Recently, in a conversation with a colleague, I used the word “closing”, relative to Sales. This person, literally, cringed, in response to my use of the word. I’ve had that sort of reaction numerous times before. Maybe you have too. Every time it happens, I silently wish that I could do something to have this topic viewed in a more favorable light.
It seems that there are negative connotations that go along with the word “closing” that are similar to what I addressed in an earlier posting entitled “The Pride and Prejudice of Sales“. That article dealt with a commonly found bias in our culture, equating the title “Sales Person” with the label “Huckster”. With those who hold that view, I suppose they envision “closing” as the time when “the Huckster springs his or her trap.”
One publication I’ve found, that does a good job of tackling this issue is “10 Steps To Sales Success“, by Tim Breithaupt. Here, the ideal Sales process is described as “… a mutual journey of honesty, trust and respect as you and your Customer work in harmony …”. In this context, the Author presents “closing” as “… confirming the sale using a non-manipulative, straightforward approach and presenting a practical, value-added solution.” I think that is an excellent way of expressing what I’ve longed to be able to do in the situation I mentioned earlier when I said, ”I silently wish that I could do something to have this topic viewed in a more favorable light.”
Since Breithaupt does a good and thorough job on this theme, I won’t bore you with a rehash here. However, I do want to add a bit to one facet of the matter that Breithaupt touches on. Its where he says, “You need to be engineering commitment throughout the entire sales call because anything you do or say, at any step, will either erode or enhance the sale.” I agree with that and I just want to emphasize that this doesn’t apply to just an individual sales call. Though that’s not what Breithaupt is saying, I think this point can be overlooked. Failing to see this leads to another of the biggest misconceptions about “closing” – i.e., that it is the terminus, the final act of a sale. However, “closing” shouldn’t be regarded as a finishing point. Rather, the “engineering commitment” should be taking place throughout the entire Sales process. The best definition I’ve learned for “closing”, in this respect is “a commitment to positive action” on the part of both parties. In other words, a “quid pro quo”. In the early phases of a Sale it might be something like, “If I’ll put together a 30 minute presentation showing how we can help your company save X cost over your current method, will you set aside that much time on your Calendar and have your CFO attend with you?” Unlike “springing a trap”, these sort of calls for “commitment to positive action” on the part of both parties is really just a way to determine if and how the Sales process is ready to move forward. This, too, hearkens back to what I spoke to in “The Pride and Prejudice of Sales” – i.e., “There is a legitimacy to the Sales function in business. It isn’t ‘palming off.’ That is hucksterism. “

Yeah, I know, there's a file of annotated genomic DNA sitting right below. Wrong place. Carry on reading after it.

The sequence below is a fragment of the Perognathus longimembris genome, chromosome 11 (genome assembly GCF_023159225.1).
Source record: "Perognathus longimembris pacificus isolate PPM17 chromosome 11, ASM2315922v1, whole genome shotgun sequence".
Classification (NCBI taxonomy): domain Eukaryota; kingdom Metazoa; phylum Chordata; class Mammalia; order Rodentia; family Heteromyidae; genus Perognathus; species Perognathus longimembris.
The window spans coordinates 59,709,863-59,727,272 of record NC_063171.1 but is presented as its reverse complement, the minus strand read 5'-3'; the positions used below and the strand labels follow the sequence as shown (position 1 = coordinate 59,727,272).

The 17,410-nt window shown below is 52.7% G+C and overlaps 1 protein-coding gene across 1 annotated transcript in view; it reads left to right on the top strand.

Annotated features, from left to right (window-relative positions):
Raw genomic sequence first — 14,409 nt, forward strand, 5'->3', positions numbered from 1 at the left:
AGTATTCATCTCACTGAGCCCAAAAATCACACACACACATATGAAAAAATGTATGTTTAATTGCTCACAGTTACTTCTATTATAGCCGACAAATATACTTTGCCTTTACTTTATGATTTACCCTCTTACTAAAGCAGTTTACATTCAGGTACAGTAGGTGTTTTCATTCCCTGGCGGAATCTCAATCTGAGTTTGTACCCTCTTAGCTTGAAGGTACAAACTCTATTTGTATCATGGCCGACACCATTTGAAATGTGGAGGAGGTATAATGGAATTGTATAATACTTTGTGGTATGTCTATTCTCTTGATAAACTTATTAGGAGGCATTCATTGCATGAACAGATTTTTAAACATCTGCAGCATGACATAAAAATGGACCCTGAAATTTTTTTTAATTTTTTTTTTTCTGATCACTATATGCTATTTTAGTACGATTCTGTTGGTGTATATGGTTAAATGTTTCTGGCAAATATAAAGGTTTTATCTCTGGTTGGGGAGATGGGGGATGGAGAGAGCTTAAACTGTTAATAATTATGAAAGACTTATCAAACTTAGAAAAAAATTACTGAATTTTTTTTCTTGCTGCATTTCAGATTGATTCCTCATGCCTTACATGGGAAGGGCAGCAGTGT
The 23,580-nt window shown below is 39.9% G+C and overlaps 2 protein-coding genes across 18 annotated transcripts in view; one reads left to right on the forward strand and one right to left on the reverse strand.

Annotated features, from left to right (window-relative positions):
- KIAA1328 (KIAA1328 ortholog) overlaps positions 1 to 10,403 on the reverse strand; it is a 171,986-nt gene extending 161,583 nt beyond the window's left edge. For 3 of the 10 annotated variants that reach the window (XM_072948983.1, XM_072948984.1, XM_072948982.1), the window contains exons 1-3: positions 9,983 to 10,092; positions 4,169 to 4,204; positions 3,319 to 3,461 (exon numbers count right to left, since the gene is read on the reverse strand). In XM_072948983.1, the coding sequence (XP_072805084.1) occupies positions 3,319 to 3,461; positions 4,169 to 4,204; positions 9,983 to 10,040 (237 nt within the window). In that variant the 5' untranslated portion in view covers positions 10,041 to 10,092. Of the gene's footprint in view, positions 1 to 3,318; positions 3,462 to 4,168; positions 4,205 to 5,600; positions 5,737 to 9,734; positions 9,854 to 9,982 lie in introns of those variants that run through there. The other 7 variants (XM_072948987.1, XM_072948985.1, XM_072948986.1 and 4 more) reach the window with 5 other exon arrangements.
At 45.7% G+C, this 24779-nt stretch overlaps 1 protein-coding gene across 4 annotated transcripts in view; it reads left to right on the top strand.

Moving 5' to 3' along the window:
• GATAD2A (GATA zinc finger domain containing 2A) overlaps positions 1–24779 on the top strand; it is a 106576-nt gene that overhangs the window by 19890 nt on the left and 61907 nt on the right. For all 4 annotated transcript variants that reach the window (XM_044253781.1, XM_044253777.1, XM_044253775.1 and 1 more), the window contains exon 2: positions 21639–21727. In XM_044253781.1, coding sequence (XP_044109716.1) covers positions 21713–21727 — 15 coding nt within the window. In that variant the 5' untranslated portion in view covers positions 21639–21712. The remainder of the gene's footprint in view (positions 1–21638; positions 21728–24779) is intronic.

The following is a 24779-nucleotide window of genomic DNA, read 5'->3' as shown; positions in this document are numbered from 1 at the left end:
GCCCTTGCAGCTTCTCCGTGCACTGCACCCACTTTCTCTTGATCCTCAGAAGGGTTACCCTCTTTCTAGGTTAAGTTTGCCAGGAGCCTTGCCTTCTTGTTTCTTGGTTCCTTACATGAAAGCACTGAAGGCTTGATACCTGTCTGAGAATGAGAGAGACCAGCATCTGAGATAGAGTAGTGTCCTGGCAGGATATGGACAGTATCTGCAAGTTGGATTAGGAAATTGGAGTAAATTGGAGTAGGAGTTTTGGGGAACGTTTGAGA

So, as always, let me ask you, what are your views on this topic? What have you read that you think does a better and/or more thorough job of discussing this issue? Please share any and all input. The goal here is to share the richness of our experience for the mutual benefit of the group.
Justin Hitt Says:
February 5, 2009 at 8:25 am edit
Thank you for pointing out the use of the word “closing” doesn’t mean the END of the sales process.
I’ve always considered and thought clients that “closing” is like you do in accounting at the end of a month — then you “open” again into the next part of the selling process which is “service.”
Too many still associate “closing” with hard sell tactics that never really worded. By shedding light on the after sale service necessary to keep customers, you are helping change this misconception. Thanks.